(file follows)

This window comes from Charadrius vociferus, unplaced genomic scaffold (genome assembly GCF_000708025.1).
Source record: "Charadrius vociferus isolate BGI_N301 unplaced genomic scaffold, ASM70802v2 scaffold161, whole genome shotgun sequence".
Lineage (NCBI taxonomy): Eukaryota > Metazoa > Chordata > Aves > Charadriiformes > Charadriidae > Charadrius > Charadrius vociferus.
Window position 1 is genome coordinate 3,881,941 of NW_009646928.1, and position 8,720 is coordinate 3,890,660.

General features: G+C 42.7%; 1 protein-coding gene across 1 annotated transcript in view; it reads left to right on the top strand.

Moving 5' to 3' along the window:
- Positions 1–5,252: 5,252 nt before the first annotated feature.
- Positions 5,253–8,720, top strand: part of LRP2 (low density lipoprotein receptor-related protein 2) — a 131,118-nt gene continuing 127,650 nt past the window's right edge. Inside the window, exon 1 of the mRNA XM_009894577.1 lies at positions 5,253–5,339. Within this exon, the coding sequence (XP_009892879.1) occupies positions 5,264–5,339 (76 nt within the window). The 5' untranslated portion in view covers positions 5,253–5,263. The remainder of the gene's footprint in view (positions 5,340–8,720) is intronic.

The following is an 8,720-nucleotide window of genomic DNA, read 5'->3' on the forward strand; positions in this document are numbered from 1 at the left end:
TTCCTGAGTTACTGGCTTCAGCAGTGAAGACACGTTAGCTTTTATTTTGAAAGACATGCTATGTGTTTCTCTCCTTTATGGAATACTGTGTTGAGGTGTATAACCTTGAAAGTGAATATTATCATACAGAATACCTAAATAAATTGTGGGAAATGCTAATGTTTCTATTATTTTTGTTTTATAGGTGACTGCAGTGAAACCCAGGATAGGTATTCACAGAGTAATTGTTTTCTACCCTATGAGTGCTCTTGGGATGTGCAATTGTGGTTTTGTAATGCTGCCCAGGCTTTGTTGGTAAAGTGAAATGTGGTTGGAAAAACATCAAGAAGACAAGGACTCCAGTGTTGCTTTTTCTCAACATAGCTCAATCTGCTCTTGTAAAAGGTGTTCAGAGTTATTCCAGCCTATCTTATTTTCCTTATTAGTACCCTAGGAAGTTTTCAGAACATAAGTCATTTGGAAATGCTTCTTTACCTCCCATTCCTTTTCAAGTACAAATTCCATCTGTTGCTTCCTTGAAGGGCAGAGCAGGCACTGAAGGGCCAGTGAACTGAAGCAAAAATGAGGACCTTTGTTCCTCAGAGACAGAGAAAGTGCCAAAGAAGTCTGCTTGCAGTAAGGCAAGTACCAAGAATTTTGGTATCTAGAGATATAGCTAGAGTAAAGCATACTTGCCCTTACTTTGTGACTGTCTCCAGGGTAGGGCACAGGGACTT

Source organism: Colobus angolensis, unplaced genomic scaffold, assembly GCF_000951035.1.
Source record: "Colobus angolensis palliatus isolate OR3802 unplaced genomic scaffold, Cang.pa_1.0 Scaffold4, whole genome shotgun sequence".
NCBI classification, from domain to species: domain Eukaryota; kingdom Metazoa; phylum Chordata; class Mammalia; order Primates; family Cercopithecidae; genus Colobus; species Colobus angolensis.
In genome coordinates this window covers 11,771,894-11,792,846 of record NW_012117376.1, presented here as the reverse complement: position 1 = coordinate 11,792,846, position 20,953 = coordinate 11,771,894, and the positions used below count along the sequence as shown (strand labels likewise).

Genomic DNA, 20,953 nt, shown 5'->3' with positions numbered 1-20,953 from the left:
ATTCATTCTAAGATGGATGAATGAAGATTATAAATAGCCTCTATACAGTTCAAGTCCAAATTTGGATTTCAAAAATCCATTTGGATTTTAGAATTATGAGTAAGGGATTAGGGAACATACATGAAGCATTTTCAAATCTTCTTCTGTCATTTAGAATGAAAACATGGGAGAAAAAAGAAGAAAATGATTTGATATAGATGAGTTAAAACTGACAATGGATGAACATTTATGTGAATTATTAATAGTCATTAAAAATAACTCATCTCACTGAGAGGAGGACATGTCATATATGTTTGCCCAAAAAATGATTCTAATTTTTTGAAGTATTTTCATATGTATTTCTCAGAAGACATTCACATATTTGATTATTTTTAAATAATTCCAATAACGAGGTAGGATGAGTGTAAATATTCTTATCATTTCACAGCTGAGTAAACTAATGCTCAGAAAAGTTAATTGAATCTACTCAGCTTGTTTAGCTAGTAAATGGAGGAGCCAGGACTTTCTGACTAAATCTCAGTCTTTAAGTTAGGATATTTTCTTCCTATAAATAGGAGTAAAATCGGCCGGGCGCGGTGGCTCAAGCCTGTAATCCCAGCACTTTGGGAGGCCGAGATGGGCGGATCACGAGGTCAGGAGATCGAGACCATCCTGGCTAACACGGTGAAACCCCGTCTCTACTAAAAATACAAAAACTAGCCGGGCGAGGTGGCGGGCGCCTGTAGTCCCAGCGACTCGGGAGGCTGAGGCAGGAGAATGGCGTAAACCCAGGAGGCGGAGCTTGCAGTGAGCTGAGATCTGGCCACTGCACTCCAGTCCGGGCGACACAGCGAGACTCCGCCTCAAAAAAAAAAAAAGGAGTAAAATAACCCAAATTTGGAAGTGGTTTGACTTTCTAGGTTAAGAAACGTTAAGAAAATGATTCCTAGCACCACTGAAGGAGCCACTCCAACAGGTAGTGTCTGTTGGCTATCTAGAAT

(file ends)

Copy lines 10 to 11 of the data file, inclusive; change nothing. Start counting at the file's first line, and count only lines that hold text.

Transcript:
TTCCTGAGTTACTGGCTTCAGCAGTGAAGACACGTTAGCTTTTATTTTGAAAGACATGCTATGTGTTTCTCTCCTTTATGGAATACTGTGTTGAGGTGTATAACCTTGAAAGTGAATATTATCATACAGAATACCTAAATAAATTGTGGGAAATGCTAATGTTTCTATTATTTTTGTTTTATAGGTGACTGCAGTGAAACCCAGGATAGGTATTCACAGAGTAATTGTTTTCTACCCTATGAGTGCTCTTGGGATGTGCAATTGTGGTTTTGTAATGCTGCCCAGGCTTTGTTGGTAAAGTGAAATGTGGTTGGAAAAACATCAAGAAGACAAGGACTCCAGTGTTGCTTTTTCTCAACATAGCTCAATCTGCTCTTGTAAAAGGTGTTCAGAGTTATTCCAGCCTATCTTATTTTCCTTATTAGTACCCTAGGAAGTTTTCAGAACATAAGTCATTTGGAAATGCTTCTTTACCTCCCATTCCTTTTCAAGTACAAATTCCATCTGTTGCTTCCTTGAAGGGCAGAGCAGGCACTGAAGGGCCAGTGAACTGAAGCAAAAATGAGGACCTTTGTTCCTCAGAGACAGAGAAAGTGCCAAAGAAGTCTGCTTGCAGTAAGGCAAGTACCAAGAATTTTGGTATCTAGAGATATAGCTAGAGTAAAGCATACTTGCCCTTACTTTGTGACTGTCTCCAGGGTAGGGCACAGGGACTT

Source organism: Colobus angolensis, unplaced genomic scaffold, assembly GCF_000951035.1.